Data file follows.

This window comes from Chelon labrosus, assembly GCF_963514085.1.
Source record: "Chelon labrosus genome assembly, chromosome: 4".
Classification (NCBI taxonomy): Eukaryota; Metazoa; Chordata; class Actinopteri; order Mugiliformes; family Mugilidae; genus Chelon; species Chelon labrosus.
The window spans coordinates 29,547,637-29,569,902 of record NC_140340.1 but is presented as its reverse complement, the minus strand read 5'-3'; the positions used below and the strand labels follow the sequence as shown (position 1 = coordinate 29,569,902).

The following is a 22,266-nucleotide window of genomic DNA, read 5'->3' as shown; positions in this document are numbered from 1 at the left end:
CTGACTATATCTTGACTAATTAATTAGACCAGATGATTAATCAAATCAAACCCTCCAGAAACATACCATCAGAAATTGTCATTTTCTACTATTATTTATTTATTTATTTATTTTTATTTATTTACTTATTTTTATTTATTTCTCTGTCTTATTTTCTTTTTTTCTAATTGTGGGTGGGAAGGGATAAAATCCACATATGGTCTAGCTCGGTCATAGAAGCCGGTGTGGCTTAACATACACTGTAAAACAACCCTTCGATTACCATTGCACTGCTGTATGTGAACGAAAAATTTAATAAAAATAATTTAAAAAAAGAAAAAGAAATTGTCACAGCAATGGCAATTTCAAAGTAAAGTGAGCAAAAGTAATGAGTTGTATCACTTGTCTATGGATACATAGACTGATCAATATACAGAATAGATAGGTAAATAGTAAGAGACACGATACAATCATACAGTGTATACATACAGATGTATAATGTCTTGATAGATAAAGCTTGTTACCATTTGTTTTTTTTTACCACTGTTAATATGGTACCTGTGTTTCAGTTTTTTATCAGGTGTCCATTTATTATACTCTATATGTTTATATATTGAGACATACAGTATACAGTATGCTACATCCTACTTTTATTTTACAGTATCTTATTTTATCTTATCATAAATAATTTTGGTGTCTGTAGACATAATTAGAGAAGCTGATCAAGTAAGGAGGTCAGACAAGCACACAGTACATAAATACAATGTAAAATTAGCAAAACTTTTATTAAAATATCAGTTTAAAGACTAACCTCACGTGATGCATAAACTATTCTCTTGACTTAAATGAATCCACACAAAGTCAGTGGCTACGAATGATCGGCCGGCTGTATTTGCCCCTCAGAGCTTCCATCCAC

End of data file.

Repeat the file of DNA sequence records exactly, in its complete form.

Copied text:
This window comes from Chelon labrosus, assembly GCF_963514085.1.
Source record: "Chelon labrosus genome assembly, chromosome: 4".
Classification (NCBI taxonomy): Eukaryota; Metazoa; Chordata; class Actinopteri; order Mugiliformes; family Mugilidae; genus Chelon; species Chelon labrosus.
The window spans coordinates 29,547,637-29,569,902 of record NC_140340.1 but is presented as its reverse complement, the minus strand read 5'-3'; the positions used below and the strand labels follow the sequence as shown (position 1 = coordinate 29,569,902).

The following is a 22,266-nucleotide window of genomic DNA, read 5'->3' as shown; positions in this document are numbered from 1 at the left end:
CTGACTATATCTTGACTAATTAATTAGACCAGATGATTAATCAAATCAAACCCTCCAGAAACATACCATCAGAAATTGTCATTTTCTACTATTATTTATTTATTTATTTATTTTTATTTATTTACTTATTTTTATTTATTTCTCTGTCTTATTTTCTTTTTTTCTAATTGTGGGTGGGAAGGGATAAAATCCACATATGGTCTAGCTCGGTCATAGAAGCCGGTGTGGCTTAACATACACTGTAAAACAACCCTTCGATTACCATTGCACTGCTGTATGTGAACGAAAAATTTAATAAAAATAATTTAAAAAAAGAAAAAGAAATTGTCACAGCAATGGCAATTTCAAAGTAAAGTGAGCAAAAGTAATGAGTTGTATCACTTGTCTATGGATACATAGACTGATCAATATACAGAATAGATAGGTAAATAGTAAGAGACACGATACAATCATACAGTGTATACATACAGATGTATAATGTCTTGATAGATAAAGCTTGTTACCATTTGTTTTTTTTTACCACTGTTAATATGGTACCTGTGTTTCAGTTTTTTATCAGGTGTCCATTTATTATACTCTATATGTTTATATATTGAGACATACAGTATACAGTATGCTACATCCTACTTTTATTTTACAGTATCTTATTTTATCTTATCATAAATAATTTTGGTGTCTGTAGACATAATTAGAGAAGCTGATCAAGTAAGGAGGTCAGACAAGCACACAGTACATAAATACAATGTAAAATTAGCAAAACTTTTATTAAAATATCAGTTTAAAGACTAACCTCACGTGATGCATAAACTATTCTCTTGACTTAAATGAATCCACACAAAGTCAGTGGCTACGAATGATCGGCCGGCTGTATTTGCCCCTCAGAGCTTCCATCCAC